Thomas Hardy Short Stories, abridged by Isobel Creed
(2013). Prod. Gill Waters. Perf.
Richard Mitchley. BBC Radio 4 Extra, 26-30 January 2015. BBCiPlayer http://www.bbc.co.uk/programmes/b01rb1t7
to 2 March 2015
in rural Wessex in the late nineteenth century, this
sequence of five stories recreated a world of traditional moralities, where
women were expected to get married, and men spent their time sowing their wild
oats before “settling down” to the realities of married life. Patriarchal
authority was accepted without
question: any young girl had to follow her father’s bidding, even if that meant
condemning herself to a life of unhappiness.
By comparison with Hardy’s better-known (and more
mature) novels, these short stories were quite surprisingly comic in tone. I
especially enjoyed “Tony Kytes, the
Arch-Deceiver,” a complicated tale of a rural worker who finds himself
incapable of saying no to female partners, and ends up promising marriage to
three of them simultaneously. He is
faced with the unenviable task of concealing one, or perhaps two partners, from
the others, with only his cart as a means to do so.
“The History of the Hardcomes” is a comic
morality-tale about two men who decide to marry one another’s partners, even
though the alliances are manifestly unsuitable.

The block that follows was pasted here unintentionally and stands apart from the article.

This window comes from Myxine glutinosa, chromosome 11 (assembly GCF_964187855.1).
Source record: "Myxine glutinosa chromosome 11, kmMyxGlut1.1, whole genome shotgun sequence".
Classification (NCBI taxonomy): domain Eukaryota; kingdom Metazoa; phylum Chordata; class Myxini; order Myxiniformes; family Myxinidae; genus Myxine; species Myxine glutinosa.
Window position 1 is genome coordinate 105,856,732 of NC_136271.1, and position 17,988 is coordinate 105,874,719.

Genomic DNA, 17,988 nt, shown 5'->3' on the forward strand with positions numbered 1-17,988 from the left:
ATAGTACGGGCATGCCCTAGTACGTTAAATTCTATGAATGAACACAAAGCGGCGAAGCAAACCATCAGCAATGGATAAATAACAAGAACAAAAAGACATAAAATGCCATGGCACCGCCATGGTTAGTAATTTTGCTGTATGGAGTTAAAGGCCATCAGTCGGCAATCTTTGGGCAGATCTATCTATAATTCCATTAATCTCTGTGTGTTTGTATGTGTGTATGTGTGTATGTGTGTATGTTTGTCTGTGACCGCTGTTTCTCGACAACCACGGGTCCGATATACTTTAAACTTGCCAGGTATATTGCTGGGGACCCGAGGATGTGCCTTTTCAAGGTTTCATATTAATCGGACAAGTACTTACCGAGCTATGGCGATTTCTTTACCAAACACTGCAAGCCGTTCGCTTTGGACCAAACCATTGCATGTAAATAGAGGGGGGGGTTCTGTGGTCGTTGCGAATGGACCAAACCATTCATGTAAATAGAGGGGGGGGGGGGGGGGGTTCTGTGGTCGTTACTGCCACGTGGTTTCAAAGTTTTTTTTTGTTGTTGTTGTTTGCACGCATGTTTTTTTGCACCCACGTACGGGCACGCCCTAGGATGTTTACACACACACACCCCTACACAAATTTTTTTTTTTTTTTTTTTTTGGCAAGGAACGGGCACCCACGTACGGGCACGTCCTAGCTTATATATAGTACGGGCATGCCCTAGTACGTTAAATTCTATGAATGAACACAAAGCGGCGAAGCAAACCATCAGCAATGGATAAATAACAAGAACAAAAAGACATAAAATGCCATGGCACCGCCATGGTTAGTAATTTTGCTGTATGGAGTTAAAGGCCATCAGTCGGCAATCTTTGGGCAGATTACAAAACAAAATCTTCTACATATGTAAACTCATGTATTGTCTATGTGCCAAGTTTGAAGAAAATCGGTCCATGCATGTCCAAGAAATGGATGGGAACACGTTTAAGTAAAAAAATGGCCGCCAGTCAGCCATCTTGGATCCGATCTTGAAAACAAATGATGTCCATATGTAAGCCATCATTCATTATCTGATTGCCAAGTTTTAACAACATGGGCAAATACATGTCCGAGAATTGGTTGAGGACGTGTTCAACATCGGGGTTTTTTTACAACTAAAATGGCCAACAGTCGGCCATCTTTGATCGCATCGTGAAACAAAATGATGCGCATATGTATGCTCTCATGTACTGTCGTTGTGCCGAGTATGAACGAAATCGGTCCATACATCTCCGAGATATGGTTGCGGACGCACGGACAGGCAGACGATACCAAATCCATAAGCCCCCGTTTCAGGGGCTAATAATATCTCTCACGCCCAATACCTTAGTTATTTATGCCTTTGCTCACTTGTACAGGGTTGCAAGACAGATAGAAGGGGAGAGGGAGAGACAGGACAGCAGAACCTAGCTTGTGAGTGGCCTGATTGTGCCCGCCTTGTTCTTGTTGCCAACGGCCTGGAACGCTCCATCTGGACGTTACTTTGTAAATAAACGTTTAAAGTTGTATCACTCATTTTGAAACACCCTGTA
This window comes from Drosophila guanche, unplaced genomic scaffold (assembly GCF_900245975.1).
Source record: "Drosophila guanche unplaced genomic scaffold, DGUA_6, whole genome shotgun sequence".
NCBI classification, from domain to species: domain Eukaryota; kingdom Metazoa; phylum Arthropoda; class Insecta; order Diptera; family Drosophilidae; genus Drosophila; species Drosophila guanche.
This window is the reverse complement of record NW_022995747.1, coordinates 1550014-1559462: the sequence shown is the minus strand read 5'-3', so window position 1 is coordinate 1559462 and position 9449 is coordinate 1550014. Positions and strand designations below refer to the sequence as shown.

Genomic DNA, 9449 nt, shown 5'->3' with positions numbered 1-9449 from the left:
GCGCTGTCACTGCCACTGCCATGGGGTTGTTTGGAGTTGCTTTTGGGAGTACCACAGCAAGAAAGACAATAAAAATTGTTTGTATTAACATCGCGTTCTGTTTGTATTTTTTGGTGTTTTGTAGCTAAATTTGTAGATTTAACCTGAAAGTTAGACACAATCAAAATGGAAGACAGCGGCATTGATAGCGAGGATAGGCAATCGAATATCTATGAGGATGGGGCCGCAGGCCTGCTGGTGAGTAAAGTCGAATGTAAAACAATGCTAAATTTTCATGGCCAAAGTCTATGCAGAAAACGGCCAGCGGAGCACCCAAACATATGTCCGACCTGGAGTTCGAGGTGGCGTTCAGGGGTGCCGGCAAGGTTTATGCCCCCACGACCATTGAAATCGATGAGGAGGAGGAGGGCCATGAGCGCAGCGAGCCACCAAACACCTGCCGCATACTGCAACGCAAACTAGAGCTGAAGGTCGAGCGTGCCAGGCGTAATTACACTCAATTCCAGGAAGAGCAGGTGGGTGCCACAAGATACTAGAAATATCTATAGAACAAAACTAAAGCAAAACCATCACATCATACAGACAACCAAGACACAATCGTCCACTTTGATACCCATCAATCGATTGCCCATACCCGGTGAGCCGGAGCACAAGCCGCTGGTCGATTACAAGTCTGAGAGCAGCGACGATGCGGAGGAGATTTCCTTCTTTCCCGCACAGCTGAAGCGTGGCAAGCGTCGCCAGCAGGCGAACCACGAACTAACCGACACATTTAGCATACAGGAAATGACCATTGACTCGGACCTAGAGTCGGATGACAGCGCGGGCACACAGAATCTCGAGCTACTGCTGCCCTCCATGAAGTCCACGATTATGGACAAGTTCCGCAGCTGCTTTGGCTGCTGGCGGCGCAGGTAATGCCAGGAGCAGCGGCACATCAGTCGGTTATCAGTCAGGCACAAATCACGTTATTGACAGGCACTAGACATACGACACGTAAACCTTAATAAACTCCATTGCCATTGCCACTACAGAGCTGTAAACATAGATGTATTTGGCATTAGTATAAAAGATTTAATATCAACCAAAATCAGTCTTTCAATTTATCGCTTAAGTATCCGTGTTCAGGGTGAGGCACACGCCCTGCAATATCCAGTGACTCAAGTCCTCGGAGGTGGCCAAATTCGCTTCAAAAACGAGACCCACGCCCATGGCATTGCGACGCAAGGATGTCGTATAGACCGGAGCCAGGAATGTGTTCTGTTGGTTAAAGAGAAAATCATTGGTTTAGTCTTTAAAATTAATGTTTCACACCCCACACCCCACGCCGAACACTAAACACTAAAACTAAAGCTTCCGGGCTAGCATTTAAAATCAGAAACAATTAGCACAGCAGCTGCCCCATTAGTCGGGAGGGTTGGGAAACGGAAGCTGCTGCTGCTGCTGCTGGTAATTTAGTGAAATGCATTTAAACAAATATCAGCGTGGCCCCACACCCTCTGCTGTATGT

In their forthcoming lives, they experience continual unhappiness until
one couple goes off and manages to lose themselves, finding satisfaction in the
process. The about-to-be-married couple
in “Andrey Satchel and the Parson and Clerk” are even more unfortunate, as they
are locked up for an entire night, just before their wedding ceremony, while
the parson goes off and enjoys himself.
In the final tale, “An Incident in the Life of Georgy Crookhill,” the
eponymous central character exchanges clothes with a n’er-do-well, and finds
himself mistaken for a deserter.
Despite the lightness of tone, the tales raise some of
the themes that form the cornerstone of Hardy’s later novels. The world
the characters inhabit is an
indifferent one, where all human beings are subject to chance. Although claiming
to control their lives,
they are in fact powerless to resist Fate; the only course of action they can
pursue is to try and make the best of bad situations. This is especially significant
in a rural
world where bad weather can ruin people’s livelihoods.
More significantly, Hardy’s stories suggest the
impossibility of individuals truly knowing the people around them. Even though
they might live together in a
community for many years, they cannot truly explain the motives behind someone’s
behavior. The only way to survive is for
everyone to learn to co-exist together, while accepting the fact that sometimes
people will act unpredictably.
Richard Mitchley thoroughly enjoyed reading these
tales, employing a variety of voices to try and communicate the teeming world
of rural Wessex. Definitely worth listening
to more than once.